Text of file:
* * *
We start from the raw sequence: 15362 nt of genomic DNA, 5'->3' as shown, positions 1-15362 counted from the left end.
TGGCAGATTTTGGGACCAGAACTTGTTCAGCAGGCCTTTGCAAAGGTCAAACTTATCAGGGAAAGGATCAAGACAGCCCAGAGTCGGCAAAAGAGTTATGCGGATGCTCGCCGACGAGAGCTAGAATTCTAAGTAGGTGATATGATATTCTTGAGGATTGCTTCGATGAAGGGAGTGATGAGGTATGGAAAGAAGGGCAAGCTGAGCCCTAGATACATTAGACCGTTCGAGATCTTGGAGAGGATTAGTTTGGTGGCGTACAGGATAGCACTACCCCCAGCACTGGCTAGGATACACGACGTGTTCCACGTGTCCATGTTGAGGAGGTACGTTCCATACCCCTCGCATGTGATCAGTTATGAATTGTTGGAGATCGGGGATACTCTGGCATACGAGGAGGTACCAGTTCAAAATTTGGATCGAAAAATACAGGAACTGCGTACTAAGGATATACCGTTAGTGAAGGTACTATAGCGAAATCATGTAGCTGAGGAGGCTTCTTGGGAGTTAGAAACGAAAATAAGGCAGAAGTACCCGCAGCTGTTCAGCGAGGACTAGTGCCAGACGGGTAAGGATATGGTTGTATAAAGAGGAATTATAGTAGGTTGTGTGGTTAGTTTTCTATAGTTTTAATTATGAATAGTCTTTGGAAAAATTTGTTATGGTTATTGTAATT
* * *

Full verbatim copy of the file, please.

We start from the raw sequence: 15362 nt of genomic DNA, 5'->3' as shown, positions 1-15362 counted from the left end.
TGGCAGATTTTGGGACCAGAACTTGTTCAGCAGGCCTTTGCAAAGGTCAAACTTATCAGGGAAAGGATCAAGACAGCCCAGAGTCGGCAAAAGAGTTATGCGGATGCTCGCCGACGAGAGCTAGAATTCTAAGTAGGTGATATGATATTCTTGAGGATTGCTTCGATGAAGGGAGTGATGAGGTATGGAAAGAAGGGCAAGCTGAGCCCTAGATACATTAGACCGTTCGAGATCTTGGAGAGGATTAGTTTGGTGGCGTACAGGATAGCACTACCCCCAGCACTGGCTAGGATACACGACGTGTTCCACGTGTCCATGTTGAGGAGGTACGTTCCATACCCCTCGCATGTGATCAGTTATGAATTGTTGGAGATCGGGGATACTCTGGCATACGAGGAGGTACCAGTTCAAAATTTGGATCGAAAAATACAGGAACTGCGTACTAAGGATATACCGTTAGTGAAGGTACTATAGCGAAATCATGTAGCTGAGGAGGCTTCTTGGGAGTTAGAAACGAAAATAAGGCAGAAGTACCCGCAGCTGTTCAGCGAGGACTAGTGCCAGACGGGTAAGGATATGGTTGTATAAAGAGGAATTATAGTAGGTTGTGTGGTTAGTTTTCTATAGTTTTAATTATGAATAGTCTTTGGAAAAATTTGTTATGGTTATTGTAATT